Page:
My purpose is to share life’s journey with others in ways that help them awaken in ever deepening awareness to God’s presence in this world. I seek to translate Jewish tradition as a technology of the spirit – a framework for perception and doing that allows individuals and communities to be in relationship around living lives of purpose and meaning. In this calling, I strive to reflect every person’s inherent worth and Divine image so they can be empowered to be co-creators in God’s world, honoring relationship and connection as the cosmic fabric of reality in which we participate.


A native of Orange County, K’vod received his BA in psychology from UC Santa Cruz in 1993 and his MA in Transpersonal Psychology (counseling) from the Institute of Transpersonal Psychology in 1996. He received an MA in Jewish Studies from the American Jewish University and was ordained at the Ziegler School of Rabbinic Studies in 2012. He is a member of both the Central Conference for American Rabbis (Reform) and the Rabbinical Assembly (Conservative) For the last 26 years, K’vod has been teaching classes, leading retreats, and counseling students in meditation, prayer, and creative forms of Jewish spirituality in the United States. He has served as the assistant director of Chochmat HaLev – a Jewish meditation center in Berkeley, program director for Sonoma County Jewish Federation, director of the B’nai Tzedek Teen Philanthropy Program for the Harold Grinspoon Foundation, program director for Elat Chayyim Center of Jewish Spirituality, and trained and interned with Jewish Funds For Justice and One L.A in the area of congregation-based community organizing. In 2001, K’vod created and implemented the first county-wide post-bnai mitzvah program in Sonoma County, and won the Etz Chayyim award for Informal Jewish education at the National Conference for Informal Jewish Education in 2005. K’vod joined Temple Beth El of South Orange County in 2011 to serve the synagogue’s vision of Progressive Judaism. In collaboration with staff and congregants, he has initiated some of TBESOC’s strongest initiatives, including the 8th Grade Tzedakah Board, Small Groups, Pathfinders, Can We Talk?! Building Relationships Through Disagreement, and the Center for Meditation and Jewish Spirituality.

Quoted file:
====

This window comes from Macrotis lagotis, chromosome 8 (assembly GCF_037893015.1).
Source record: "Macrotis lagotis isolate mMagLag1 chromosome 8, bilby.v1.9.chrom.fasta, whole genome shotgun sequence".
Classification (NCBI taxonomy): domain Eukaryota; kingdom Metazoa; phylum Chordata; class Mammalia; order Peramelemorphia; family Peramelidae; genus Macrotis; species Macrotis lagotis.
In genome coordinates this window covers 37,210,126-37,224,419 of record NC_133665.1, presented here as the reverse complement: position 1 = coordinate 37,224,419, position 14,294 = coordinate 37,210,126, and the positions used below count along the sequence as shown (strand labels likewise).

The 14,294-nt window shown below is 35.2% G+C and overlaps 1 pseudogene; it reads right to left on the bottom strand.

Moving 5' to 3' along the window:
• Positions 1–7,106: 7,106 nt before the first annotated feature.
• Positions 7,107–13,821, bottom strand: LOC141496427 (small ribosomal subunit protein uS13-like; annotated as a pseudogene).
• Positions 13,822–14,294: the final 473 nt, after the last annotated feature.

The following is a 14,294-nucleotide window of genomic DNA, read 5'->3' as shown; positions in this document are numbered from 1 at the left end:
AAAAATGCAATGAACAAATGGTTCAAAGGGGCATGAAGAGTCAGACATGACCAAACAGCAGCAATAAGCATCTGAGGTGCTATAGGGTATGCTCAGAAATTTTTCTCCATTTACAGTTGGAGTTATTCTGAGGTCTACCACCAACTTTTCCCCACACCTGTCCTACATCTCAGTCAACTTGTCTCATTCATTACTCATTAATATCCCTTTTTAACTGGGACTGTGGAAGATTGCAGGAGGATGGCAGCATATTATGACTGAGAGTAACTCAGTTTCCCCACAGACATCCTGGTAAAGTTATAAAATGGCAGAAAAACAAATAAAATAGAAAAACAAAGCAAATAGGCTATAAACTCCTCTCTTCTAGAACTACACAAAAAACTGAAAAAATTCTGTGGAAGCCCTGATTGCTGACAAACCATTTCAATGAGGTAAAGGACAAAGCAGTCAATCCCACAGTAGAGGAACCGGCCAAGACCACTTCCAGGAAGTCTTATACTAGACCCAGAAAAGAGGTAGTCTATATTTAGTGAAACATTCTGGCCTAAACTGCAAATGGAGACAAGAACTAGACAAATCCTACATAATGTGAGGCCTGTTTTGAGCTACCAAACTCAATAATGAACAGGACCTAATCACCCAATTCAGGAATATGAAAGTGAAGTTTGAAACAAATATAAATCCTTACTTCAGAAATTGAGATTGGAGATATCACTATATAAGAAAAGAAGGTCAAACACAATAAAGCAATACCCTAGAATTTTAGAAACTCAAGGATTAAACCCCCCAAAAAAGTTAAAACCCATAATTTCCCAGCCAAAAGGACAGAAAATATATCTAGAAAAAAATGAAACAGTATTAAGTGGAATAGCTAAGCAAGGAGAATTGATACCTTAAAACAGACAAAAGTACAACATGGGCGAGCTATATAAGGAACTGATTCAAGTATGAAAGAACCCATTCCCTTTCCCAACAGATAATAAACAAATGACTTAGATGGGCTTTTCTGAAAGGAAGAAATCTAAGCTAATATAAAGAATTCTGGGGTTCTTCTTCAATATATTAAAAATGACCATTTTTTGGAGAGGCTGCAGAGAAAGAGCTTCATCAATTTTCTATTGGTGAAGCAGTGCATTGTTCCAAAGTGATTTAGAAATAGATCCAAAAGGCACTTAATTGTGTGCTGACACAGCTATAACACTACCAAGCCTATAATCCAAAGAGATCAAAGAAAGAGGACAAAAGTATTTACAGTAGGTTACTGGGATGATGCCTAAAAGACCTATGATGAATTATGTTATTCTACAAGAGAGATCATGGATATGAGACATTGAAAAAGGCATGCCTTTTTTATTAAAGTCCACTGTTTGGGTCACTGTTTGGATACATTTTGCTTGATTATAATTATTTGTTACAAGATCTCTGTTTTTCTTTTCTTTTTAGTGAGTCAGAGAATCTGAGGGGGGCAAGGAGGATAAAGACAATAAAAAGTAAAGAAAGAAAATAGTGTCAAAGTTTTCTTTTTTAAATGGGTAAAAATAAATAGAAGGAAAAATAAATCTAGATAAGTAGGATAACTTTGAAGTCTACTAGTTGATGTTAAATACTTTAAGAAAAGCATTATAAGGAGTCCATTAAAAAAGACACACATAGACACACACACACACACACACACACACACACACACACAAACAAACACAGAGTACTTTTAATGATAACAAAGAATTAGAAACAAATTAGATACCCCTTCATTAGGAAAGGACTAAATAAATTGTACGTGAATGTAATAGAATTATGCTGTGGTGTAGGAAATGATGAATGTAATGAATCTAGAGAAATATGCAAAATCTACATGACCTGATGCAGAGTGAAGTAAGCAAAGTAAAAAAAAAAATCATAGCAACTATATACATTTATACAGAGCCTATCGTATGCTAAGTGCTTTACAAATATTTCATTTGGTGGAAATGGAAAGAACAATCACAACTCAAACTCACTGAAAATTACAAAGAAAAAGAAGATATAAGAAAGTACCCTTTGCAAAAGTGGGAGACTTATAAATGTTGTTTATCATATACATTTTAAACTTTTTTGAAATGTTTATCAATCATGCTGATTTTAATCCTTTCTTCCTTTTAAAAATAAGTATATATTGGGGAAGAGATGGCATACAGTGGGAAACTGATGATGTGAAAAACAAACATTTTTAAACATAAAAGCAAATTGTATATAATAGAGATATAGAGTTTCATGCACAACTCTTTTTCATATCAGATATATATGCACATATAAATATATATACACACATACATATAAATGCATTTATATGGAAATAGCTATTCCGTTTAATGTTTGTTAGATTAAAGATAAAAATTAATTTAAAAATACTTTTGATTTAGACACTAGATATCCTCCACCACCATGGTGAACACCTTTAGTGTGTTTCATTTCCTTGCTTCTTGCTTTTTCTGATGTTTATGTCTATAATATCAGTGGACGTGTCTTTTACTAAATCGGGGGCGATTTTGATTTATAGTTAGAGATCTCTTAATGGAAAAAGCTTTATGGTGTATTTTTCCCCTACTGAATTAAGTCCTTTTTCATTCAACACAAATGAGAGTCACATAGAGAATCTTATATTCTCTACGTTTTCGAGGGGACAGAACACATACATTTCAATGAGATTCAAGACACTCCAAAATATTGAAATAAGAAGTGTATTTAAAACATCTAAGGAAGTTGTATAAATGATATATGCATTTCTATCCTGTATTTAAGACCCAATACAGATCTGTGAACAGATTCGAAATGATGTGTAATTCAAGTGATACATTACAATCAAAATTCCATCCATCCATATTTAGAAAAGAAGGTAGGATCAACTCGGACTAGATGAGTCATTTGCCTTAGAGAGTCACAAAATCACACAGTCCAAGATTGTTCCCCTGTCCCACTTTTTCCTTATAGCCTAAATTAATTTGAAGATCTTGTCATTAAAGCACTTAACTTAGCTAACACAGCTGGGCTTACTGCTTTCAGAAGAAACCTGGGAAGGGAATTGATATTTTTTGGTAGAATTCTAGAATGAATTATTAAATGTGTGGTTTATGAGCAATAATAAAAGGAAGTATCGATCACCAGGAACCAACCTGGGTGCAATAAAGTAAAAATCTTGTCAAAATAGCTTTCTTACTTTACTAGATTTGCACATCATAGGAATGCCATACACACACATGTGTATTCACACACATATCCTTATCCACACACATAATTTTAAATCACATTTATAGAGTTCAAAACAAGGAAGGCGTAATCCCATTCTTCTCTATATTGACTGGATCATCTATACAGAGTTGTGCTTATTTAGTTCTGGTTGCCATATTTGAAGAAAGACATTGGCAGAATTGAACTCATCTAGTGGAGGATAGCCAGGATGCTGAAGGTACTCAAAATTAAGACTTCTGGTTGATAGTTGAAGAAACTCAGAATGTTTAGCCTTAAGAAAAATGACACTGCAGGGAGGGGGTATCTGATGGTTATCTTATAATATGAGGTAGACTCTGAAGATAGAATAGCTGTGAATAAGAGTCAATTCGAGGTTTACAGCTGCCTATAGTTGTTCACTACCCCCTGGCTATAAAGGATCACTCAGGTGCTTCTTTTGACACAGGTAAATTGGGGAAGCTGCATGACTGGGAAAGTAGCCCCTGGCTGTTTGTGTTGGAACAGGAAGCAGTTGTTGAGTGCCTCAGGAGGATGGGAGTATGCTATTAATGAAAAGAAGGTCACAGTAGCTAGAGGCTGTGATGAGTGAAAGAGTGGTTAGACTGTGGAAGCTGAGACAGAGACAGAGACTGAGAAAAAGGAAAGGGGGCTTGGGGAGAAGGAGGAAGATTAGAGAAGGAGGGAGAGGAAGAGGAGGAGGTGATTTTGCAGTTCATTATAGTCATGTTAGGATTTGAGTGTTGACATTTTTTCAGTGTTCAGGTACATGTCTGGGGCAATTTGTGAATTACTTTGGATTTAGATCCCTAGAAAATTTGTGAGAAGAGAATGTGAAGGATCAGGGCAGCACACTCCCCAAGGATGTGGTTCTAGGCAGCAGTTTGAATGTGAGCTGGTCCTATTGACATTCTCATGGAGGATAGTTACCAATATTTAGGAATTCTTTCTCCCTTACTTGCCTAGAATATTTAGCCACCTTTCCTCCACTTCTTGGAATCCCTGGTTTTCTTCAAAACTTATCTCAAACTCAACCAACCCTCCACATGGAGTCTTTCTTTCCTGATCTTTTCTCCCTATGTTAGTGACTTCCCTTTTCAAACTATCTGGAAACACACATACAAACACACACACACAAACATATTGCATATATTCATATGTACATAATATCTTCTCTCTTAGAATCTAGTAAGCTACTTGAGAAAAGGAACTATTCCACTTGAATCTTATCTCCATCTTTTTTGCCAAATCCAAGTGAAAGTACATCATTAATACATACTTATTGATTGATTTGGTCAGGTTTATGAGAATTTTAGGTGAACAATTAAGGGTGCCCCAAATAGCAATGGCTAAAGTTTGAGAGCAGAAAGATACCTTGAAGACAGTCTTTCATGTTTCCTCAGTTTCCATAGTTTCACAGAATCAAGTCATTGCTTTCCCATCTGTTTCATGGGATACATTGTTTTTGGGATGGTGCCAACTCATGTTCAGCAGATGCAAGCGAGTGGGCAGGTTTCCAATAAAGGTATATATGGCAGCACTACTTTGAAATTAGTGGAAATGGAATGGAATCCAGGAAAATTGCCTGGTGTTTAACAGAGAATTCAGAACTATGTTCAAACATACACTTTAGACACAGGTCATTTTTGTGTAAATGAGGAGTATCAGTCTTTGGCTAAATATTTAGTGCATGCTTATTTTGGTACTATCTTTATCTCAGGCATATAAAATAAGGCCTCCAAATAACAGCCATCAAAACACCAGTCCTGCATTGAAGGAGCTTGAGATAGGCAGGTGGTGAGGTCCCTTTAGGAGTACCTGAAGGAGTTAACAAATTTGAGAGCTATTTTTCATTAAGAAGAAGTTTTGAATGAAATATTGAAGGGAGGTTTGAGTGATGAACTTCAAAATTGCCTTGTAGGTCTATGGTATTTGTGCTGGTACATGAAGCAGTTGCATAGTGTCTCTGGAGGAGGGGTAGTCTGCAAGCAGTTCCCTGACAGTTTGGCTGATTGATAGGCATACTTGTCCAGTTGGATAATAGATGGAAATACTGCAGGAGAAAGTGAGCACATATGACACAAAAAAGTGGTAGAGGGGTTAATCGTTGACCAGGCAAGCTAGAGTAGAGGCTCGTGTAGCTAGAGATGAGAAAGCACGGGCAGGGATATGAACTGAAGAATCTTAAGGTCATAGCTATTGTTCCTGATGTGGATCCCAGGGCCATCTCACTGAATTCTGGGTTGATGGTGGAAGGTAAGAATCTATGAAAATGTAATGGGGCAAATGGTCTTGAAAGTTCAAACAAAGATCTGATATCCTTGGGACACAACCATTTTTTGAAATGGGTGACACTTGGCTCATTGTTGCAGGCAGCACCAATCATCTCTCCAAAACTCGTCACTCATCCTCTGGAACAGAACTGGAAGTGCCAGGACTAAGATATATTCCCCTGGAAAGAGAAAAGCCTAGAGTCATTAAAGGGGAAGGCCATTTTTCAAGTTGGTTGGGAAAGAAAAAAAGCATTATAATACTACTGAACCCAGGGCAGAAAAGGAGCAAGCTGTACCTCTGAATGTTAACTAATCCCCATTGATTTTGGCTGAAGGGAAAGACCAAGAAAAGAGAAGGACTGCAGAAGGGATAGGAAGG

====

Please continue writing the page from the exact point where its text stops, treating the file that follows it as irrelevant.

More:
Cantor Emerita Shula Kalir-Merton, Interim Clergy

Shula Kalir-Merton Cantor Shula has served as Temple Beth El’s Cantor since 1988. She was born and raised in Jerusalem, Israel, and is the daughter of the late Rabbi Joseph Kalir and Hilda Kalir, both holocaust survivors from Germany. Shula received her early education in Israel and her secondary education in Goteborg, Sweden, where her father held a rabbinical pulpit. After attending Boston University and the Hebrew Teachers College in Boston, Massachusetts, she moved to the west coast to work in the field of Jewish Education and to exercise her passion for Jewish music. She performed as a vocalist on the local Jewish scene, in several tours of college campuses in the western states, and concerts throughout Europe. Upon the suggestion of Rabbi Krause, who had heard her perform, Shula entered the Cantorate. She completed the four-year course of cantorial studies in just three years under the tutelage of Cantor William Sharlin in Los Angeles. Cantor Shula has one grown son.